Despite the growing popularity of steroid injections to treat various kinds of back pain in recent years, a new review of past research finds the shots do little to alleviate sciatica, a common condition that causes leg and back pain.
Analyzing results from nearly two dozen clinical trials on thousands of patients, Australian researchers found that epidural injections (into the spine) of corticosteroids had no long- or short-term effect on sciatica back pain, and such a small short-term effect on leg pain it would make no difference to the patient.
"I think it's pretty clear that this treatment is not good to do," said Chris Maher, of The George Institute for Global Health in Sydney, Australia, who worked on the study.
Nonetheless, the use of epidural steroid injections to treat back pain of all sorts among Medicare patients nearly doubled from 741,000 in 2000 to about 1,438,000 in 2004, according to the researchers.
In the U.S., the cost of one shot can be several hundred dollars.
And a tainted supply of one of the steroids included in the trials under analysis - methylprednisolone - recently caused a nationwide outbreak of fungal meningitis that infected 400 people and led to 31 deaths, according to the Centers for Disease Control and Prevention.
For sciatica, which is thought to be caused by nerve damage, past studies have already questioned the effectiveness of spinal steroid shots.
In April, for instance, a study of 81 people found that whether they received steroids or a placebo for sciatica, their condition ended up improving about the same amount.
Maher and his colleagues set out to see whether past studies supported the use of epidural corticosteroid injections to help manage sciatica, and collected results from "gold standard" randomized controlled trials.
Overall, 23 trials were included in the final analysis, which represented about 2,300 patients, whose pain was ranked on a scale from zero to 100 - with higher scores representing worse pain.
For the back pain component of sciatica, the researchers found that the injections didn't seem to make a difference over short or long periods of time.
When it came to leg pain, there was no difference a year or so after the injection, but there was a statistically significant six-point drop in pain scores over the short term - about 2 weeks to 3 months.
But that, according to Maher, is not enough to mean anything to a doctor or patient.
"You can appreciate that six points on a hundred-point scale is a tiny difference, and in our view that is probably not clinically important," he said.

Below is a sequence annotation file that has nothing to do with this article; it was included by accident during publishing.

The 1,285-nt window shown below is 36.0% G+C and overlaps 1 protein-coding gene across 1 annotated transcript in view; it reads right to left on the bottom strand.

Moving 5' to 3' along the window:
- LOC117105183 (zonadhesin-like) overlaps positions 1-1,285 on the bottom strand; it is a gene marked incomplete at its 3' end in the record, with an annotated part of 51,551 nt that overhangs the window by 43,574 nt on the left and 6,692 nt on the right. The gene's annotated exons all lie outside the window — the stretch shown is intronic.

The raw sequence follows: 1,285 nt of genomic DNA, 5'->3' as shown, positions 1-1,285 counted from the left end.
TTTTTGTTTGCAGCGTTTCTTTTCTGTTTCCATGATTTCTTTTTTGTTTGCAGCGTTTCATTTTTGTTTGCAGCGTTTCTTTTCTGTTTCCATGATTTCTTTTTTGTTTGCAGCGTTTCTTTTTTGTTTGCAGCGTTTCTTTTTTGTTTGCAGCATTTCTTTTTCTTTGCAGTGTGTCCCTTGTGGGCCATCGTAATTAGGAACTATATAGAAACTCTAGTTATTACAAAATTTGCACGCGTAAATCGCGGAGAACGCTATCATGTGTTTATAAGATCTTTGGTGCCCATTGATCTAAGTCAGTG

'Question is closed'
"We really think the question is closed," said Maher. "So in terms of our research agenda, we're moving on to other treatments for sciatica."
Maher told Reuters Health that, instead of steroid injections, people suffering with sciatica should consult their doctor, but other options include simple pain relievers, such as acetaminophen, drugs that treat pain by working throughout a person's nervous system and, as a last resort, surgery.
Not everyone agrees that steroid injections should be excluded from the hierarchy of treatments for sciatica.
"In general, I think we've learned over the years that the epidural injections are turning out to be less and less successful… but there are times when they should be considered," said Dr. Kirkham B. Wood, chief of the orthopedic spine service at Boston's Massachusetts General Hospital.
He told Reuters Health that he believes an injection should be considered, for example, in someone with sciatica resulting from a relatively recent herniated disc, "who time and medication has not helped."
Wood does believe, however, that the injections are overused, and said there was a time when the injections were the go-to treatment for simple back pain.
"I think the pendulum is certainly swinging away from their broad use," he said.
The meningitis outbreak in the U.S. will also likely dampen enthusiasm for the shots, researchers acknowledged.
"If this was a treatment that worked, then you'd have to weigh the benefits and the harm," Maher said, but it doesn't work (for sciatica), he emphasized.
Maher and his team, who published their results in the Annals of Internal Medicine on Monday, hope doctors will pick up on their findings.
But Maher told Reuters Health that it may take some time to change how doctors see the injections.
"It's been around for decades and it will take a while to stop," he said.